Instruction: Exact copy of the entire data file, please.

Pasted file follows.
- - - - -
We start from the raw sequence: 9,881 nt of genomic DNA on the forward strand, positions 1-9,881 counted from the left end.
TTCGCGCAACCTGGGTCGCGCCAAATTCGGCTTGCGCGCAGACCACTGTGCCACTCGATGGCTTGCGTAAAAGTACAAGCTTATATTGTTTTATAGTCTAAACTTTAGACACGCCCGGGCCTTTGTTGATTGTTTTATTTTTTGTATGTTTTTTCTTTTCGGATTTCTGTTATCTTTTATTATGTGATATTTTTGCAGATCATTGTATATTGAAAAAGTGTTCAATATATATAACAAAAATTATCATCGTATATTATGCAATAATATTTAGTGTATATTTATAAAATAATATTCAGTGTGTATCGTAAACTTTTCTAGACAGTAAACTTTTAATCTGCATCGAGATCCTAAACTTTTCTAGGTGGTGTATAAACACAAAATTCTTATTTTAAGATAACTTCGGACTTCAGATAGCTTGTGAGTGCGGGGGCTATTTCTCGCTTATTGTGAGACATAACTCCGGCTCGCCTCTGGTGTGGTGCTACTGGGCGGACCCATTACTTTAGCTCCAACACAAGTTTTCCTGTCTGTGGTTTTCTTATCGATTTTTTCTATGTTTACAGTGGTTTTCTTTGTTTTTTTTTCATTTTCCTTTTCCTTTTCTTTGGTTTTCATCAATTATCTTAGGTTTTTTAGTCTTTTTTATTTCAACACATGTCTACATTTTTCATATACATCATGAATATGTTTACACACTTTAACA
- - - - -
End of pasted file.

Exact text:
We start from the raw sequence: 9,881 nt of genomic DNA on the forward strand, positions 1-9,881 counted from the left end.
TTCGCGCAACCTGGGTCGCGCCAAATTCGGCTTGCGCGCAGACCACTGTGCCACTCGATGGCTTGCGTAAAAGTACAAGCTTATATTGTTTTATAGTCTAAACTTTAGACACGCCCGGGCCTTTGTTGATTGTTTTATTTTTTGTATGTTTTTTCTTTTCGGATTTCTGTTATCTTTTATTATGTGATATTTTTGCAGATCATTGTATATTGAAAAAGTGTTCAATATATATAACAAAAATTATCATCGTATATTATGCAATAATATTTAGTGTATATTTATAAAATAATATTCAGTGTGTATCGTAAACTTTTCTAGACAGTAAACTTTTAATCTGCATCGAGATCCTAAACTTTTCTAGGTGGTGTATAAACACAAAATTCTTATTTTAAGATAACTTCGGACTTCAGATAGCTTGTGAGTGCGGGGGCTATTTCTCGCTTATTGTGAGACATAACTCCGGCTCGCCTCTGGTGTGGTGCTACTGGGCGGACCCATTACTTTAGCTCCAACACAAGTTTTCCTGTCTGTGGTTTTCTTATCGATTTTTTCTATGTTTACAGTGGTTTTCTTTGTTTTTTTTTCATTTTCCTTTTCCTTTTCTTTGGTTTTCATCAATTATCTTAGGTTTTTTAGTCTTTTTTATTTCAACACATGTCTACATTTTTCATATACATCATGAATATGTTTACACACTTTAACA